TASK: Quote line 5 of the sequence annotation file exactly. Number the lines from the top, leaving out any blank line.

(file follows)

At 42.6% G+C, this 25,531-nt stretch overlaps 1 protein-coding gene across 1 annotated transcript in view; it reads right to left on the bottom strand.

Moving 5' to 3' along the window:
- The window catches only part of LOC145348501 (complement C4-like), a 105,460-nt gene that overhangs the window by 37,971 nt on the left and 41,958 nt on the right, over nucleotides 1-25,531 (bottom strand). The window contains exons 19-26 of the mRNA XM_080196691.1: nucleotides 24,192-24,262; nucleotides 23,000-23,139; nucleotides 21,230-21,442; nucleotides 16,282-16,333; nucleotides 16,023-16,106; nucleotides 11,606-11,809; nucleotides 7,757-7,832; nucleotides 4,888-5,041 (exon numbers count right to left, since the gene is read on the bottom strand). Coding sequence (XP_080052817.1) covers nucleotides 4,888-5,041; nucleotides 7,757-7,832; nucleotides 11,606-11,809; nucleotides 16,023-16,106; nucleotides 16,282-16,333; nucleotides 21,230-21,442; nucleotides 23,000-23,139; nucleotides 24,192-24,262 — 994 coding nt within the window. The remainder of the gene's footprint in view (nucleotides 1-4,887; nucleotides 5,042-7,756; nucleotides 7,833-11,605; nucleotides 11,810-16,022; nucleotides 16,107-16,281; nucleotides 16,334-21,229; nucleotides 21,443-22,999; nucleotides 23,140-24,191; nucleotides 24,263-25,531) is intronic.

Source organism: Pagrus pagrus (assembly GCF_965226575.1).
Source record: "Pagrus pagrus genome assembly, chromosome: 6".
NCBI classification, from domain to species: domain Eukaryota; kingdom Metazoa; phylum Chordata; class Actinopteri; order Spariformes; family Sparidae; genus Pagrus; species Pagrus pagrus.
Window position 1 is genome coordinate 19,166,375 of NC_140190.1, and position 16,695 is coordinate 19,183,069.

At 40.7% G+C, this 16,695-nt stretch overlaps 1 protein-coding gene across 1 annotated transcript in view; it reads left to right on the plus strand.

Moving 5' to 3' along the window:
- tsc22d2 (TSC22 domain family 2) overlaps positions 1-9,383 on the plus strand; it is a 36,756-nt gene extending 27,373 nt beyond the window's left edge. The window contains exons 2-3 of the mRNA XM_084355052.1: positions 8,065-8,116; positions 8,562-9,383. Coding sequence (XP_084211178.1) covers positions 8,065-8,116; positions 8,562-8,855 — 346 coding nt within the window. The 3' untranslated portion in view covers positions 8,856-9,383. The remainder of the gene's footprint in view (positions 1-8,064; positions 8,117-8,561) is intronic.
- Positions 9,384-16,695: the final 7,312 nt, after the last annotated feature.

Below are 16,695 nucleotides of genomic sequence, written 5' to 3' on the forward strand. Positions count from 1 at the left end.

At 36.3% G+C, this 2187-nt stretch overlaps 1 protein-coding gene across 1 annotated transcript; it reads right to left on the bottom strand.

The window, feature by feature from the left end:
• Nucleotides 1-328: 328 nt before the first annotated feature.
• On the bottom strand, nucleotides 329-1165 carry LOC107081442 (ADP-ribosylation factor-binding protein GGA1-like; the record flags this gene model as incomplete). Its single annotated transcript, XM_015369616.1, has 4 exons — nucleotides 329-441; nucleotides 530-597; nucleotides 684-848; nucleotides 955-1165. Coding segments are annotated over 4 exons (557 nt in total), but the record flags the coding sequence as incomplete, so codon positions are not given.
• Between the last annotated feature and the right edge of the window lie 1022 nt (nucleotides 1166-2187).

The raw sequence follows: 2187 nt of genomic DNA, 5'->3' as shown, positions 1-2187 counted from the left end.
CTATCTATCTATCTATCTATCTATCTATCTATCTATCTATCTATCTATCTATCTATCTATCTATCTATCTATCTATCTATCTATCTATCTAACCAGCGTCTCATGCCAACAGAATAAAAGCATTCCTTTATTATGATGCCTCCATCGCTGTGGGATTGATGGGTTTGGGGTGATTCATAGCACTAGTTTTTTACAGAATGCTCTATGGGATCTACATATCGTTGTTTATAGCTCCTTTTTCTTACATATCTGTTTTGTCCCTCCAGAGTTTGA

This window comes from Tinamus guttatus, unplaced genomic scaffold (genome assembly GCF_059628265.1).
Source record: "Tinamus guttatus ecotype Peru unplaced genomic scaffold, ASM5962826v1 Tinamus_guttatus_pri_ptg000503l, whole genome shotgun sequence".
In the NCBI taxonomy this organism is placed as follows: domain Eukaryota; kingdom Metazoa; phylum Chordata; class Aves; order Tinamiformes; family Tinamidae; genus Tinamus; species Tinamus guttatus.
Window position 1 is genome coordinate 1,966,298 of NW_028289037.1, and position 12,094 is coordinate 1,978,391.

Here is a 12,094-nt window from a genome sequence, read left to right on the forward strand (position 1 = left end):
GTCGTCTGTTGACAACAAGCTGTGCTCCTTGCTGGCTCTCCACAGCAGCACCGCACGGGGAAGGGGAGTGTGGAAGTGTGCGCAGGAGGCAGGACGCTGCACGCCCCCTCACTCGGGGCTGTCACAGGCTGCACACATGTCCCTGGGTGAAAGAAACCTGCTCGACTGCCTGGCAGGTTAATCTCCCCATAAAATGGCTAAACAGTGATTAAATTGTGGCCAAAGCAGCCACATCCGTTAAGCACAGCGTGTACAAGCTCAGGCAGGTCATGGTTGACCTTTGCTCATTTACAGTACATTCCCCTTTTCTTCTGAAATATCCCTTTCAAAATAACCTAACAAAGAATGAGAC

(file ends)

Source record: "Pagrus pagrus genome assembly, chromosome: 6".